test bench_read_to_end_10000_io                 ... bench:      18,757 ns/iter (+/- 13,740) = 533 MB/s
test bench_read_to_end_10000_io_buffered        ... bench:      27,291 ns/iter (+/- 8,666) = 366 MB/s
test bench_read_to_end_10000_netio              ... bench:      25,967 ns/iter (+/- 8,832) = 385 MB/s
test bench_read_to_end_10000_netio_sharedbuf    ... bench:      20,335 ns/iter (+/- 7,342) = 491 MB/s
test bench_read_to_end_1000_io                  ... bench:       2,441 ns/iter (+/- 461) = 409 MB/s
test bench_read_to_end_1000_io_buffered         ... bench:       8,686 ns/iter (+/- 3,107) = 115 MB/s
test bench_read_to_end_1000_io_sharedbuf        ... bench:       2,459 ns/iter (+/- 866) = 406 MB/s
test bench_read_to_end_1000_netio               ... bench:       8,334 ns/iter (+/- 4,420) = 119 MB/s
test bench_read_to_end_1000_netio_sharedbuf     ... bench:       2,007 ns/iter (+/- 1,902) = 498 MB/s
test bench_read_to_string_10000000_io           ... bench:  25,685,669 ns/iter (+/- 1,578,978) = 389 MB/s
test bench_read_to_string_10000000_io_buffered  ... bench:  26,121,595 ns/iter (+/- 1,309,250) = 382 MB/s
test bench_read_to_string_10000000_netio        ... bench:  17,228,399 ns/iter (+/- 1,351,880) = 580 MB/s
test bench_tcp_read_to_end_100000_io            ... bench:  12,651,002 ns/iter (+/- 136,028) = 7 MB/s
test bench_tcp_read_to_end_100000_io_buffered   ... bench:  12,571,327 ns/iter (+/- 254,252) = 7 MB/s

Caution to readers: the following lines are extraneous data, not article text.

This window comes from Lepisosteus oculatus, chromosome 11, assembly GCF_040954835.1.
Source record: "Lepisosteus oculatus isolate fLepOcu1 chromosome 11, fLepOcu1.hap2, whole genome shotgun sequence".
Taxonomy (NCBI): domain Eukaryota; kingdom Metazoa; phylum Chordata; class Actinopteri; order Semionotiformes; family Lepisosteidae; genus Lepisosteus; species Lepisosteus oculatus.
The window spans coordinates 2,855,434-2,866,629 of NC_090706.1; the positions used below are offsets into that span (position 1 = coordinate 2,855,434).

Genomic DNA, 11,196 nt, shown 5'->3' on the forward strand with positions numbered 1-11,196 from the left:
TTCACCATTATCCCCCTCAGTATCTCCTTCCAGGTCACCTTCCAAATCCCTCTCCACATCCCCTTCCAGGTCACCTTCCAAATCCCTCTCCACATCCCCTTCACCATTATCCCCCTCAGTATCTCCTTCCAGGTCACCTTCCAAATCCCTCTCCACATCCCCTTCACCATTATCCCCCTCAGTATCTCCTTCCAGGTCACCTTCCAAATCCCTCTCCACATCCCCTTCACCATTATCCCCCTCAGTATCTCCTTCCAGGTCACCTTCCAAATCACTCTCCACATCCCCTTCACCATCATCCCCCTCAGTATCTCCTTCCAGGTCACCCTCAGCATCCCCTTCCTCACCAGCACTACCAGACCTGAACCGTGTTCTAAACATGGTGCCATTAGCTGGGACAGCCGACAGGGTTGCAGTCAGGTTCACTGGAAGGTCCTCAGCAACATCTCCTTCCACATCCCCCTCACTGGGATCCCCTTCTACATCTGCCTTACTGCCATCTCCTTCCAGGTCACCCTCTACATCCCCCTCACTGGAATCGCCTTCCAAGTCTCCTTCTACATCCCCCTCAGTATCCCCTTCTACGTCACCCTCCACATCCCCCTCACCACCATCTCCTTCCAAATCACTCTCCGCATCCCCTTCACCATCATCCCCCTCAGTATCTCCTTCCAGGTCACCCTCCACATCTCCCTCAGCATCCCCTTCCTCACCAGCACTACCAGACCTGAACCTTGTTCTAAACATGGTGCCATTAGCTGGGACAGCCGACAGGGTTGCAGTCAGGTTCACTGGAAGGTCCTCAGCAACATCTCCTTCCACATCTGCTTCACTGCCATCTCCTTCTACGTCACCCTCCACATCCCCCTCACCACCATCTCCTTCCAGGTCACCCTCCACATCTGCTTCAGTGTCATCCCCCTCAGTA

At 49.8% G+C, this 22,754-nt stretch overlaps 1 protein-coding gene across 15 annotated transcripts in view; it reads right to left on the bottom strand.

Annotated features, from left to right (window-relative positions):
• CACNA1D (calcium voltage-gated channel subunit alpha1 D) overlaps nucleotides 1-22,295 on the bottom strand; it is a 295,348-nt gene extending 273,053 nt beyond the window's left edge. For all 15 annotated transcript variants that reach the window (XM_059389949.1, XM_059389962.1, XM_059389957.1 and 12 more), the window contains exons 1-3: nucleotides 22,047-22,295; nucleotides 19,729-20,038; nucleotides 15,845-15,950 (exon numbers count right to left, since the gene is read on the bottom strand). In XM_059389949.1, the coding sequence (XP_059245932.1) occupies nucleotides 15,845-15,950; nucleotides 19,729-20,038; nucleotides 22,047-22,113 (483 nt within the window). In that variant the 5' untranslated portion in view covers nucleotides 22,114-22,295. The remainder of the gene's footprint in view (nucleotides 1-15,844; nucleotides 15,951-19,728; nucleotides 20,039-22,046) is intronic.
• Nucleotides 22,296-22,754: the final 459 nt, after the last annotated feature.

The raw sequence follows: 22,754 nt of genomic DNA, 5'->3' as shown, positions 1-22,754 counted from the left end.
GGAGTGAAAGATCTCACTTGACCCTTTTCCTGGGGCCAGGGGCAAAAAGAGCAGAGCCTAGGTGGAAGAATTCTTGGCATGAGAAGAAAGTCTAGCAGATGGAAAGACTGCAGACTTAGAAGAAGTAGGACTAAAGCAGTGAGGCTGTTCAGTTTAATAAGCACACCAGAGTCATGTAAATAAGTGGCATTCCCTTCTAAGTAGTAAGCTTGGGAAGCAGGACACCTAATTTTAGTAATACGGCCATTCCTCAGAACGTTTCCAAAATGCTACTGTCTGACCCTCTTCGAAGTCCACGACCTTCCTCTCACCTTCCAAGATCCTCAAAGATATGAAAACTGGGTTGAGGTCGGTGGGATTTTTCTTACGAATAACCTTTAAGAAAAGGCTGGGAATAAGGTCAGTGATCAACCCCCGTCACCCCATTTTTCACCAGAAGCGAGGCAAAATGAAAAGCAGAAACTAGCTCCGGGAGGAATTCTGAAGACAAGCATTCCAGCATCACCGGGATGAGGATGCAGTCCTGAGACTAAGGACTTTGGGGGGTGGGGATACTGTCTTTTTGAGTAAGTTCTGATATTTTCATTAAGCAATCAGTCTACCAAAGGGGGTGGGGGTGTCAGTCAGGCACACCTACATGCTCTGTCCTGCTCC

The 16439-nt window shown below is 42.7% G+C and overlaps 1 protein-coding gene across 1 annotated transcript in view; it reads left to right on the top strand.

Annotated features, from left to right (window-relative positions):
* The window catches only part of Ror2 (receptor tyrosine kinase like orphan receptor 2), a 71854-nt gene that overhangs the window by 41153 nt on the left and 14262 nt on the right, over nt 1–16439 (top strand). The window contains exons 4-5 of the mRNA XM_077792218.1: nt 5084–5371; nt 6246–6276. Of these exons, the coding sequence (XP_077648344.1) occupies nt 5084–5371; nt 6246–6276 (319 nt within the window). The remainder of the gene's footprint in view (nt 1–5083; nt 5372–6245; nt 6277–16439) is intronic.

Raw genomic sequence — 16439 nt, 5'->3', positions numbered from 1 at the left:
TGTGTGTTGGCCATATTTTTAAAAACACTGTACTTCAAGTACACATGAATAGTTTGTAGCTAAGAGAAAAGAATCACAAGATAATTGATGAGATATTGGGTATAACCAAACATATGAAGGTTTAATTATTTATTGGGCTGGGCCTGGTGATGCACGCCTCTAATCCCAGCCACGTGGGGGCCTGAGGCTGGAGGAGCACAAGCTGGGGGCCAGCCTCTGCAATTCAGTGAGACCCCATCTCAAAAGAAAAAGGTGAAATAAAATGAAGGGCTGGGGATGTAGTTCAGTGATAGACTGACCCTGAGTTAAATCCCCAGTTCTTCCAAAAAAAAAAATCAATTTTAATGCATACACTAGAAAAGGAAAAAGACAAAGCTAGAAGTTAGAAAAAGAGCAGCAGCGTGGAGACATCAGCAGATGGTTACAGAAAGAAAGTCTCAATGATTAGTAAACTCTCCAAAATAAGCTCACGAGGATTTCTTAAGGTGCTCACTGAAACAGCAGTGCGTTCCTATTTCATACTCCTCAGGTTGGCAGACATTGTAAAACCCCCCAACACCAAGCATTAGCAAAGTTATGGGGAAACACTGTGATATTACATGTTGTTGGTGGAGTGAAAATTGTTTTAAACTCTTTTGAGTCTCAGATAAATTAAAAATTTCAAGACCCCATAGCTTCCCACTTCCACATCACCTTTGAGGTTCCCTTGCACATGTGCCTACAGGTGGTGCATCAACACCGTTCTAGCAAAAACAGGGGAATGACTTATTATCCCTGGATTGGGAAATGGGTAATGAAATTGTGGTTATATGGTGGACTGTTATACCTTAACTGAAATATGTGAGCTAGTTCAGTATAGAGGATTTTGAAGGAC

test bench_tcp_read_to_end_100000_netio         ... bench:  12,450,104 ns/iter (+/- 269,427) = 8 MB/s

Any idea how this is possible and how to improve the benchmarks?


#2

How many different places a function is used in your program influences inlining decisions. Some optimizations are critically dependent on inlining (unfortunately). So that’s a guess at what may be happening.


#3

The benchmarks are in a separate benches directory and AFAIK the crate that I’m testing is compiled separately.
The benchmark itself contains only one call to the library (per iteration), so whether or not this call is inlined shouldn’t matter.

I’m not sure how/if cross-crate inlining works in Rust but I wouldn’t expect such effects without LTO.


#4

Any item with type parameters is available in the crate metadata and can be inlined into other crates.


#5

You were right, it was inlining… So is the solution to mark everything #[inline]?


#6

#[inline] makes an item eligible for inlining, but it does not force it (it only bumps the affinity of it slightly). It’s hard to say if it’s a solution in general. If you have a function that’s really simple but could not inline, then using #[inline] is good.


#7

Well in my case the function was apparently already eligible for inlining, otherwise it wouldn’t be fast in some cases. And using #[inline] seems to push it just enough to inline it again.

But on the other hand, I’m not so sure anymore that my benchmark is actually useful at all. I think it may optimize too much to be realistic. Benchmarking I/O functions just with mocked streams that don’t do any I/O is probably not ideal…